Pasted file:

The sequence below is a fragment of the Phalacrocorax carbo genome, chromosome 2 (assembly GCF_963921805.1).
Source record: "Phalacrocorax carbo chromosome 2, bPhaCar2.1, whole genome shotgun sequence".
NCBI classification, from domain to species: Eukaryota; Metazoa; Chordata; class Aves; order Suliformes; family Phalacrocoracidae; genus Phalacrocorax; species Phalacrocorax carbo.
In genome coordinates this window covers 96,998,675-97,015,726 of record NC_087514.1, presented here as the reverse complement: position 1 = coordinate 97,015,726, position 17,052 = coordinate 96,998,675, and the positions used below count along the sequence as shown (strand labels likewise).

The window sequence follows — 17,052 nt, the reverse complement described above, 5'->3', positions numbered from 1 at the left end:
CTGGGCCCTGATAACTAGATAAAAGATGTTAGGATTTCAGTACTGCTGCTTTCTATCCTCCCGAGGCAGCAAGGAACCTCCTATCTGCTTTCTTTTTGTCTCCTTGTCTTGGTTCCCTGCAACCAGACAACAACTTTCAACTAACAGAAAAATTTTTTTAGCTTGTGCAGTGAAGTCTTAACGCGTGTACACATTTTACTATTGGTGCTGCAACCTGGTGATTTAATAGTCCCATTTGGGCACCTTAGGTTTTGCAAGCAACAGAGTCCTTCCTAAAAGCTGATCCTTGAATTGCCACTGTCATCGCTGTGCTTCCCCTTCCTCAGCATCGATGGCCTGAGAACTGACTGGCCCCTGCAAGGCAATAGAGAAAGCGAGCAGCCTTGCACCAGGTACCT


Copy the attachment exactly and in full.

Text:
The sequence below is a fragment of the Phalacrocorax carbo genome, chromosome 2 (assembly GCF_963921805.1).
Source record: "Phalacrocorax carbo chromosome 2, bPhaCar2.1, whole genome shotgun sequence".
NCBI classification, from domain to species: Eukaryota; Metazoa; Chordata; class Aves; order Suliformes; family Phalacrocoracidae; genus Phalacrocorax; species Phalacrocorax carbo.
In genome coordinates this window covers 96,998,675-97,015,726 of record NC_087514.1, presented here as the reverse complement: position 1 = coordinate 97,015,726, position 17,052 = coordinate 96,998,675, and the positions used below count along the sequence as shown (strand labels likewise).

The window sequence follows — 17,052 nt, the reverse complement described above, 5'->3', positions numbered from 1 at the left end:
CTGGGCCCTGATAACTAGATAAAAGATGTTAGGATTTCAGTACTGCTGCTTTCTATCCTCCCGAGGCAGCAAGGAACCTCCTATCTGCTTTCTTTTTGTCTCCTTGTCTTGGTTCCCTGCAACCAGACAACAACTTTCAACTAACAGAAAAATTTTTTTAGCTTGTGCAGTGAAGTCTTAACGCGTGTACACATTTTACTATTGGTGCTGCAACCTGGTGATTTAATAGTCCCATTTGGGCACCTTAGGTTTTGCAAGCAACAGAGTCCTTCCTAAAAGCTGATCCTTGAATTGCCACTGTCATCGCTGTGCTTCCCCTTCCTCAGCATCGATGGCCTGAGAACTGACTGGCCCCTGCAAGGCAATAGAGAAAGCGAGCAGCCTTGCACCAGGTACCT